Long live Snowball

Hi Everyone, CstM here.
I hope you’re all doing well.
So last time in the Gloom Dog Book Club we were reading Animal Farm. Now that was an emotional roller coaster. I didn’t know much about it, besides the famous quote “All animals are equal but some animals are more equal than others”
So I went into it thinking “Oh a book about pigs and farm animals, how bad can it be!”. Holy bejesus, that went dark really fast. The scene were Napoleon went all “Off with their heads” with the chickens. I did not see that coming! Or the part with the puppies, when they kick out snowball. Poor guy!
I really liked Snowball, maybe he just spoke to my Scandinavian mind. So I was getting really angry at Napoleon for how he treated Snowball. Although Squealer was the pig I mostly wanted to punch on the snout. He was just a massive, self serving twat, wasn’t he?
So yeah, I went into the book not really expecting much, but I ended up really enjoying it. I’m pretty happy with having read that.

Now this months book is going to be The Catcher in the Rye. Another book I just know by title but little else. I’m sure it’s been mentioned in crime dramas as a favourite amongst serial killers, but I’m not sure how much truth there is to that. The only thing I could find online, was that it was the book John Lennon’s killer was obsessed with.
So I hope you’ll join in on the reading adventure.

I was talking with David Davis, and I was mentioning how since I grew up in Denmark, I’ve mostly read the Danish and some Scandinavian classics.
Now I have a list of future picks for the Gloom Dog Book club, but I’d mostly gone for English/American literature. I want the book club to be easily accessible to everyone. Books you can just pick up from the library.
But I was wondering, if they’re available in a translated version would you guys be interested in me adding some Scandinavian books into the mix? Please let me know what you think.

We have finally been allowed to go inside people’s houses. It’s a brave new world. We actually get to socialise and not freeze our butts off. We’ve been to see the grandkids, which was really nice. They grow so big, so fast.

We’ve even had a week of pretty decent weather, so Gloom Dog and I have been spending time out in the sun, whilst the guinea pig have been roaming around in his outside enclosure. Even the garden pheasant has been more active, eating the droppings from the bird feeder and screaming the songs of his people. It could also be because I feed him bread scraps.

Reading for the soul

Hi everyone, CstM here.
So can we all agree that lockdown is starting to suck massive balls? I’m here panicking, trying to write a blog post, wondering how to act human, since the only socialisation I’ve had outside family and friends is the occasional visit to the pharmacy.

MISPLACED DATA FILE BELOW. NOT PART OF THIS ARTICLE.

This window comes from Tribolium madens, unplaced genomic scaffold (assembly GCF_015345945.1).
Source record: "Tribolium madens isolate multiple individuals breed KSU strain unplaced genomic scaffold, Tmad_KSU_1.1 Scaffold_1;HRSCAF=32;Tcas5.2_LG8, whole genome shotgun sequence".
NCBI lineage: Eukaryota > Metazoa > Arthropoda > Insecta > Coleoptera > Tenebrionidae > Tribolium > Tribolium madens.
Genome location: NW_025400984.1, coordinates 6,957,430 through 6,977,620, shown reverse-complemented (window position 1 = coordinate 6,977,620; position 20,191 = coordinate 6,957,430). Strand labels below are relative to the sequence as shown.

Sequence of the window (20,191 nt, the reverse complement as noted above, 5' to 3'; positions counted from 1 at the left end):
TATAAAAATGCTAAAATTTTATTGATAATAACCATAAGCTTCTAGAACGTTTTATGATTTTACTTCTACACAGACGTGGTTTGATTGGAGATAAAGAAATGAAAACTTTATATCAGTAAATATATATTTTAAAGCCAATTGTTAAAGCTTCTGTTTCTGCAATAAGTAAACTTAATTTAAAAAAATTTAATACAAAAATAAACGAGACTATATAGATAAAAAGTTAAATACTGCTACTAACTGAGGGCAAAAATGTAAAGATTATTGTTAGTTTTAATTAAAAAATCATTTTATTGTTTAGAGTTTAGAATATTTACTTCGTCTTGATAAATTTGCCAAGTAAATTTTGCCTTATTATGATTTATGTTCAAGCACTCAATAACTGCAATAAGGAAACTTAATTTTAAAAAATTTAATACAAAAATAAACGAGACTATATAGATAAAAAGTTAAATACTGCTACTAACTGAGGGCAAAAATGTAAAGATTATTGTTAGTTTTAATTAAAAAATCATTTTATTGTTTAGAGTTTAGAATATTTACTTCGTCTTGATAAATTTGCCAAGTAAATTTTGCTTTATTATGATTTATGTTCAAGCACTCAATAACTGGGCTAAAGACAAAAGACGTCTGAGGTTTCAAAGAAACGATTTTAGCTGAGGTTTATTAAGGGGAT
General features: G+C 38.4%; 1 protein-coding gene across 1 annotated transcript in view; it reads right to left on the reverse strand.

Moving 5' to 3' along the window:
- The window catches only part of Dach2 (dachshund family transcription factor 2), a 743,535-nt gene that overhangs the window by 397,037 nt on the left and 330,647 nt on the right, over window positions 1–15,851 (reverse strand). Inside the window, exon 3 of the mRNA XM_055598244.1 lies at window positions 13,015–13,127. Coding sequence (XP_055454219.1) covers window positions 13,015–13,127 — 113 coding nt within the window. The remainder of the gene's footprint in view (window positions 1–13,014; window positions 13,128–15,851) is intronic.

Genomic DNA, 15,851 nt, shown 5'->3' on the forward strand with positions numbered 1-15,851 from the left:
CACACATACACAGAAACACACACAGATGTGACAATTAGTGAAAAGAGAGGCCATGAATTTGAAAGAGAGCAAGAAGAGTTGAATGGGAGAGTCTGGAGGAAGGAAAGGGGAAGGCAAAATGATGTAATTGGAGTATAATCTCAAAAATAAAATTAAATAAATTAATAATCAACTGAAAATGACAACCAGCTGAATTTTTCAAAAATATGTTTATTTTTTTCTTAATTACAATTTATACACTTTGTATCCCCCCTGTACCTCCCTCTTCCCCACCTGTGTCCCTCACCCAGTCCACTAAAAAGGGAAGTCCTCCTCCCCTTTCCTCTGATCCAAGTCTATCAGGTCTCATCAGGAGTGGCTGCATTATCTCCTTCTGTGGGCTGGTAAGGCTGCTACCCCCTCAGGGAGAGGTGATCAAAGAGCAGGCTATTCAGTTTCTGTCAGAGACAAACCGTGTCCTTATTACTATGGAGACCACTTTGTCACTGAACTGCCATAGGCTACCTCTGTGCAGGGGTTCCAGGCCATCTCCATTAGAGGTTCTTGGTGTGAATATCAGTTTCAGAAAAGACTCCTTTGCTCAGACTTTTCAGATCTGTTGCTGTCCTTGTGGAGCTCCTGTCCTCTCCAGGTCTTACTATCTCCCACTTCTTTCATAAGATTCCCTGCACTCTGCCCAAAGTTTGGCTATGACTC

I’ve taken up bird watching. Or a more fitting description, I’ve started semi stalking the local pheasant and his wife. They come to the garden every day to eat the droppings from the bird feeder. We did have a quite fun sighting of a Great Spotted Woodpecker. Well I was there starring into the soul of this poor bird, wondering what the heck kind of bird he was and really, the bird just wanted a bit of privacy so he could eat.

Although it hasn’t all been bad. I’ve started and finished quite a few cross stitching projects and I’ve started a wall of cross stitch.

Well I was talking with Roob and Cade, over from Library of Libraries, and we were talking about how we’d like to read some more. I know I have a big list of books I’d like to read, but I’ve really fallen behind on my reading these past few years.
In an attempt to start reading more and just enjoy books with friends, we came up with the idea of starting a book club.

So I hereby introduce you all to Gloom Dog Book club.
The idea so far is that we’ll read one book a month. I’ll get on here and introduce the book and if you feel like reading along with us, that would be grand.
I have a whole list of upcoming book ideas, but if you have any suggestions feel free to drop it in the comments below.

The first book we’ll read is Animal Farm by George Orwell.

I hope you’ll consider joining us on our reading adventure.
Happy reading!

Extra number

Yes, this will be in bad taste, and I’m sorry if I trigger fellow peeps who’s gone through this, but in times like these where the world seems to be falling apart and people are screaming racism at fake tattoos I find that humour is your best friend. No matter how twisted. What’s it worth if you cannot laugh at it in the end?

So bringing out my competitive nature, Leggy dared me to make a version of White Christmas and here’s the verse I came up with.

So without further ado, White Christmas as song by Bill Cosby